The Commission re-examined the proposal, as stipulated in the ‘yellow card’ procedure, and concluded that the principle of subsidiarity was respected. It justified the use of Article 352 by the prohibition contained in Article 153, but followed the position of the Court that the interactions between the right of collective action and fundamental freedoms fall under the scope of Union law’s application. When it comes to a situation which member states cannot solve independently, given its cross-border nature, European interference is justified under the principle of subsidiarity. Nevertheless, the Union has withdrawn its proposal for political reasons, considering that it would not receive the needed political support in Parliament and Council.[9] This precedent shows that, in the future it will be difficult to act against the objections represented by one third of national parliaments’ votes because it will be unlikely to get a majority in Council and possibly in Parliament. The “Monti II” case has an important symbolic value as first use of the ‘yellow card’. Yet this hasn’t altered the situation significantly, since – with the absence of regulation – it leaves the scope open to the application of the Court of Justice jurisprudence. The absence of positive integration leaves room for uncertainty of negative integration. This precedent also shows that the approach of national parliaments on subsidiarity is far from following a strict legal line. Instead, the invocation of subsidiarity is used as an instrument to fight a legislative proposal that is deemed inappropriate whatever the real reason is.


 

[1] Report of 30 July 2013, COM(2013)565 final.

[2] After the Monti II proposal (12 reasoned opinions), the proposal for a regulation on the Fund for European Aid to the Most Deprived elicited the second highest number of reasoned opinions. Eight other proposals elicited three reasoned opinions each. This trend seems to confirm the varying political interests of national Parliaments, which follow different priorities when choosing Commission proposals to be scrutinised in the context of the subsidiarity control mechanism and apply different criteria when assessing compliance with the principle of subsidiarity. This means that coordination among them remains a challenge (source: Annual Report 2012 on Subsidiarity and Proportionality, 30 July 2013, COM (2013) 566 final). In the list of the most active chambers, the Swedish Riksdag comes first (twenty reasoned opinions), followed by the French Senate (seven reasoned opinions) and the German Bundestag (five reasoned opinions).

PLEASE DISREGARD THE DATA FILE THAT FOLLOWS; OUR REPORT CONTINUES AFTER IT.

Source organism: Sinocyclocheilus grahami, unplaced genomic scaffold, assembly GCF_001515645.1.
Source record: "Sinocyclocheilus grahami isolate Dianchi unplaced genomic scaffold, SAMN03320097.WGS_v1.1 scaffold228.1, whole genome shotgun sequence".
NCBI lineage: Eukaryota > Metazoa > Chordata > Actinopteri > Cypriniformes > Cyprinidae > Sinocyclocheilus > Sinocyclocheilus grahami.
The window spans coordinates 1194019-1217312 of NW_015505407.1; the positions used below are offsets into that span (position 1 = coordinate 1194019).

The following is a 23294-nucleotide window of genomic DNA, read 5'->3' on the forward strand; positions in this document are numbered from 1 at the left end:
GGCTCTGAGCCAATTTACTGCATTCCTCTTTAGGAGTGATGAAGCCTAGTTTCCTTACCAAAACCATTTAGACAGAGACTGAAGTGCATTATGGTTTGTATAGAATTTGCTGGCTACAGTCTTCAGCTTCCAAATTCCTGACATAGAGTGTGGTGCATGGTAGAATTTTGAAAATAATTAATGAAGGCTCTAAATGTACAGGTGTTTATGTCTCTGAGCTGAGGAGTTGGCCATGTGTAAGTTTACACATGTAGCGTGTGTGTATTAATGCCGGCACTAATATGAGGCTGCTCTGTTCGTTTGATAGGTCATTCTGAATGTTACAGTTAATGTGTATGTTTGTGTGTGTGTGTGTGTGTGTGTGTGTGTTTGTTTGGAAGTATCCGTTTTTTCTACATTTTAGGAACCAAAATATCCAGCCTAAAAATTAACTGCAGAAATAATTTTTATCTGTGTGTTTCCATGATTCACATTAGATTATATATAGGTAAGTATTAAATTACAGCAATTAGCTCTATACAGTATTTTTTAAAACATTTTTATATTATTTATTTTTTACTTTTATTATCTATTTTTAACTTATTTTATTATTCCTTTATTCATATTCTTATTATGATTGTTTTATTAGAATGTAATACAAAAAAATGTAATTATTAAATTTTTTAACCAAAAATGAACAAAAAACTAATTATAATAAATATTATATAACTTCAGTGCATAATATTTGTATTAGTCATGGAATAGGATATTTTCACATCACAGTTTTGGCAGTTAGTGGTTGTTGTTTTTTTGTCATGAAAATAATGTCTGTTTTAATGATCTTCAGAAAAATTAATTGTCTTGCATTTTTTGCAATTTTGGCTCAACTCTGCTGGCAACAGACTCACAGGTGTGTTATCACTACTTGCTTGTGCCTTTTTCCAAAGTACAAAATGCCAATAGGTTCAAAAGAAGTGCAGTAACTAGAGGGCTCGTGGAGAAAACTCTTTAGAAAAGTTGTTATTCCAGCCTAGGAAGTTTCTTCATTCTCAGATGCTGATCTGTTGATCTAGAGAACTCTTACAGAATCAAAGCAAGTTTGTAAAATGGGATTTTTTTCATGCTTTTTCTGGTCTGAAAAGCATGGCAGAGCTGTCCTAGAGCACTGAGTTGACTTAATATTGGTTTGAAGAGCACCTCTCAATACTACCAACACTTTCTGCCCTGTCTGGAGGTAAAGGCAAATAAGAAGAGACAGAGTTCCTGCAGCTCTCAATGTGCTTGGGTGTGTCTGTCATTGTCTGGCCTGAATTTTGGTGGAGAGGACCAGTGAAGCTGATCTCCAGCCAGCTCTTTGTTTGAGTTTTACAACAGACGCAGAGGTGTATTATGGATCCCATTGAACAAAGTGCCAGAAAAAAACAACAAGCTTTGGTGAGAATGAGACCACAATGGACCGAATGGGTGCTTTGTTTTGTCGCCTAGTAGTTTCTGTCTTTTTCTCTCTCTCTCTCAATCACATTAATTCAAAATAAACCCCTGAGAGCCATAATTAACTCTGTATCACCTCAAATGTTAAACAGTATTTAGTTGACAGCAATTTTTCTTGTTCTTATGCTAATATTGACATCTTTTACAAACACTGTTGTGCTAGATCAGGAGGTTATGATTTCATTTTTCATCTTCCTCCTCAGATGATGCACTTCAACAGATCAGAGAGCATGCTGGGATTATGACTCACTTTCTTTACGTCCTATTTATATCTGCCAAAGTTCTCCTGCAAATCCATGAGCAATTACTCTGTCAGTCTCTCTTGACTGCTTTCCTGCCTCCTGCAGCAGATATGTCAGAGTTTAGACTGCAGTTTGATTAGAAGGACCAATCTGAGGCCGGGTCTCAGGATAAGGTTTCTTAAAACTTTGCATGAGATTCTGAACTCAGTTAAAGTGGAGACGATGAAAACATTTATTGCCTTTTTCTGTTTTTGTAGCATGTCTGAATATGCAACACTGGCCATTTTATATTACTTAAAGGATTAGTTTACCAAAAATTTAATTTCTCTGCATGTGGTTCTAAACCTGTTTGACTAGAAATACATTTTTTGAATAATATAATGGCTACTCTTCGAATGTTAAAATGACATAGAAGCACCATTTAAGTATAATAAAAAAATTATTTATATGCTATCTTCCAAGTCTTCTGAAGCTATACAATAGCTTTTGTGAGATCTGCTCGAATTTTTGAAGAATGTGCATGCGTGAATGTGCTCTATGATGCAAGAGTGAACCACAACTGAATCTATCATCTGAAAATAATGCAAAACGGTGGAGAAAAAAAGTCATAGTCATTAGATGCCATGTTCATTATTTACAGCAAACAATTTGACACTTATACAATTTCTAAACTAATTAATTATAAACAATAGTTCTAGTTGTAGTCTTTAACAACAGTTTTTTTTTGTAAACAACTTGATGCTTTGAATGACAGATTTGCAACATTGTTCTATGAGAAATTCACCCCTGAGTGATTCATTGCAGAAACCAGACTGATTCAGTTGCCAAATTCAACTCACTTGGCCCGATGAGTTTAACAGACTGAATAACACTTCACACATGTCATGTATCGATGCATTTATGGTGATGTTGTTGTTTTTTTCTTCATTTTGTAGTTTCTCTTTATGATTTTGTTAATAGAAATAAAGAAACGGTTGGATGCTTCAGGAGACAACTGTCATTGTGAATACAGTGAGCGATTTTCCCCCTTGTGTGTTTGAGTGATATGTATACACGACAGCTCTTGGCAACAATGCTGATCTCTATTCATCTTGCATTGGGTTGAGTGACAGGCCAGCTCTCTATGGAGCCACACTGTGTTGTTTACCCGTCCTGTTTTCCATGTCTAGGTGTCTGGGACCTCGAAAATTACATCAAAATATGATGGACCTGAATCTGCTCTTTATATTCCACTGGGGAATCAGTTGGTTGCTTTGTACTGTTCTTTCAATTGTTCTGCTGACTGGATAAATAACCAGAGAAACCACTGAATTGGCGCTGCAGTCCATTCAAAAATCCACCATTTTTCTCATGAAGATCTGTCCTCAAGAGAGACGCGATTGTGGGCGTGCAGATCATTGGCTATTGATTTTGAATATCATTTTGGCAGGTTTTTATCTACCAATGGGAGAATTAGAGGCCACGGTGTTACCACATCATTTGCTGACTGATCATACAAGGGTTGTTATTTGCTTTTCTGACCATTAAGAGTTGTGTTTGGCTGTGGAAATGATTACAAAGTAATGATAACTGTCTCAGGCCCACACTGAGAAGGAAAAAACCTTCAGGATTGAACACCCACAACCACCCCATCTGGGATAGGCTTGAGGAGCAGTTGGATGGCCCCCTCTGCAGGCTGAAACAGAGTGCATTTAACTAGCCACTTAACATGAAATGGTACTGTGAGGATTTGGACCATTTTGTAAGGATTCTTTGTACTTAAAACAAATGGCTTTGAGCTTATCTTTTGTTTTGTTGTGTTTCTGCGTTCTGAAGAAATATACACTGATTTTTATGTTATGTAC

[3] Proposal for a Council Regulation on the right to take collective action in the context of freedom of establishment and freedom to provide services COM/2012/0130 final.

[4] Case law of 18 December 2007, C-341/05.

[5] Case law of 11 December 2007, C-438/05.

[6] In a bicameral system each parliament has one vote, in a unicameral system the parliament has two votes. The breakdown was as follows: SE Riksdag (2 votes), DK Folketing (2 votes), FI Eduskunta (2 votes), FR Senate (1 vote), PL Sejm (1 vote), PT Assembleia da República (2 votes) LV Saeima (2 votes), LU Chamber of Deputies (2 votes), BE House of Representatives (1 vote), UK House of Commons (1 vote), NL Tweede Kamer (1 vote) and MT Kamra tad-Deputati (2 votes).

[7] This is a classical approach. For example, when the Treaty contained no provision on data protection, the directive on this issue was adopted not because the Union has acknowledged a specific expertise in data protection or human rights, but because the differences between national laws prevented the proper functioning of the internal market.

[8] French Senate’s proposal for a European Resolution on reasoned opinion of 25 April 2012:”Article 153, paragraph 5, of the TFEU categorically excludes the right to strike from the competences that may be subject to an action by the Union, a fortiori, harmonization. The argument provided by the European Commission according to which the Court of Justice of the European Union’s cases law shows that Article 153 does not apply to the right to strike, is not admissible. It does not mean that the right to take collective action is excluded from the scope of Union law; it consists in depriving the effectiveness of this limitation clause since almost no field can be considered as abstruse to European Union law. The use of Article 352 hasn’t sufficient grounds.”

[9] According to the statement of the spokesman of the Commission at Europaforum.lu “The Commission can confirm that it has initiated the process of withdrawal of the proposal. The legal assessment of reasoned opinions elicited by national Parliaments as part of the ‘yellow card’ did not lead to the conclusion that the principle of subsidiarity has been violated. But the Commission followed the political debate on the draft regulation. This is an assessment of policy responses in the European Parliament and the Council which led the Commission to conclude that the proposal would not receive the necessary political support for its adoption. A vote of approval by the European Parliament and a unanimous agreement of the Member States would have been needed.”